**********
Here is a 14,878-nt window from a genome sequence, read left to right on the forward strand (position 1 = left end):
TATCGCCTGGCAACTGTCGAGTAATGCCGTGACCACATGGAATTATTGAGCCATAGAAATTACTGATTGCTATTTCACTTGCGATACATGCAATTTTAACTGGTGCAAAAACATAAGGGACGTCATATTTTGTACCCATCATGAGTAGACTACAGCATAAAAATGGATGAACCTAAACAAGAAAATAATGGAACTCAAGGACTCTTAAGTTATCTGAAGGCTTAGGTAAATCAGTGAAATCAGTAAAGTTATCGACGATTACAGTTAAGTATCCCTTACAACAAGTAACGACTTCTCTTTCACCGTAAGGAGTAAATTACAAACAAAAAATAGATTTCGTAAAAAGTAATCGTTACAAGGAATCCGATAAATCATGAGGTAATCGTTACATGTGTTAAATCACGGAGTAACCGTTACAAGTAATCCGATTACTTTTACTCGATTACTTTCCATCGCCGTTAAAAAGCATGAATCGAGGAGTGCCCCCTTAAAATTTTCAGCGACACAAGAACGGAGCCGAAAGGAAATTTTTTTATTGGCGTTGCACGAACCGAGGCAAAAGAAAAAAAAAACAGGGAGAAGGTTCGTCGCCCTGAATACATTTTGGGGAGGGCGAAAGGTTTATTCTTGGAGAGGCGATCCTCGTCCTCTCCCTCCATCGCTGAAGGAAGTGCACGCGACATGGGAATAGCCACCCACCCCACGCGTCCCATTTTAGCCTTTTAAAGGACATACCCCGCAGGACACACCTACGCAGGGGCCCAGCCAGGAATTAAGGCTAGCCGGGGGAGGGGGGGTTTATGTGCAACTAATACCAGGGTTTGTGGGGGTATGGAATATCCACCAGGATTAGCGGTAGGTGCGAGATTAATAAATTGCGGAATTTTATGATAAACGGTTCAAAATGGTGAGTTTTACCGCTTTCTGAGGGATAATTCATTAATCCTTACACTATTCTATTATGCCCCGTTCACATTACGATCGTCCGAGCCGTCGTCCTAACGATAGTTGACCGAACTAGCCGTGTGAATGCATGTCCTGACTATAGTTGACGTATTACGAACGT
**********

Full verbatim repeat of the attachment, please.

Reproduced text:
Here is a 14,878-nt window from a genome sequence, read left to right on the forward strand (position 1 = left end):
TATCGCCTGGCAACTGTCGAGTAATGCCGTGACCACATGGAATTATTGAGCCATAGAAATTACTGATTGCTATTTCACTTGCGATACATGCAATTTTAACTGGTGCAAAAACATAAGGGACGTCATATTTTGTACCCATCATGAGTAGACTACAGCATAAAAATGGATGAACCTAAACAAGAAAATAATGGAACTCAAGGACTCTTAAGTTATCTGAAGGCTTAGGTAAATCAGTGAAATCAGTAAAGTTATCGACGATTACAGTTAAGTATCCCTTACAACAAGTAACGACTTCTCTTTCACCGTAAGGAGTAAATTACAAACAAAAAATAGATTTCGTAAAAAGTAATCGTTACAAGGAATCCGATAAATCATGAGGTAATCGTTACATGTGTTAAATCACGGAGTAACCGTTACAAGTAATCCGATTACTTTTACTCGATTACTTTCCATCGCCGTTAAAAAGCATGAATCGAGGAGTGCCCCCTTAAAATTTTCAGCGACACAAGAACGGAGCCGAAAGGAAATTTTTTTATTGGCGTTGCACGAACCGAGGCAAAAGAAAAAAAAAACAGGGAGAAGGTTCGTCGCCCTGAATACATTTTGGGGAGGGCGAAAGGTTTATTCTTGGAGAGGCGATCCTCGTCCTCTCCCTCCATCGCTGAAGGAAGTGCACGCGACATGGGAATAGCCACCCACCCCACGCGTCCCATTTTAGCCTTTTAAAGGACATACCCCGCAGGACACACCTACGCAGGGGCCCAGCCAGGAATTAAGGCTAGCCGGGGGAGGGGGGGTTTATGTGCAACTAATACCAGGGTTTGTGGGGGTATGGAATATCCACCAGGATTAGCGGTAGGTGCGAGATTAATAAATTGCGGAATTTTATGATAAACGGTTCAAAATGGTGAGTTTTACCGCTTTCTGAGGGATAATTCATTAATCCTTACACTATTCTATTATGCCCCGTTCACATTACGATCGTCCGAGCCGTCGTCCTAACGATAGTTGACCGAACTAGCCGTGTGAATGCATGTCCTGACTATAGTTGACGTATTACGAACGT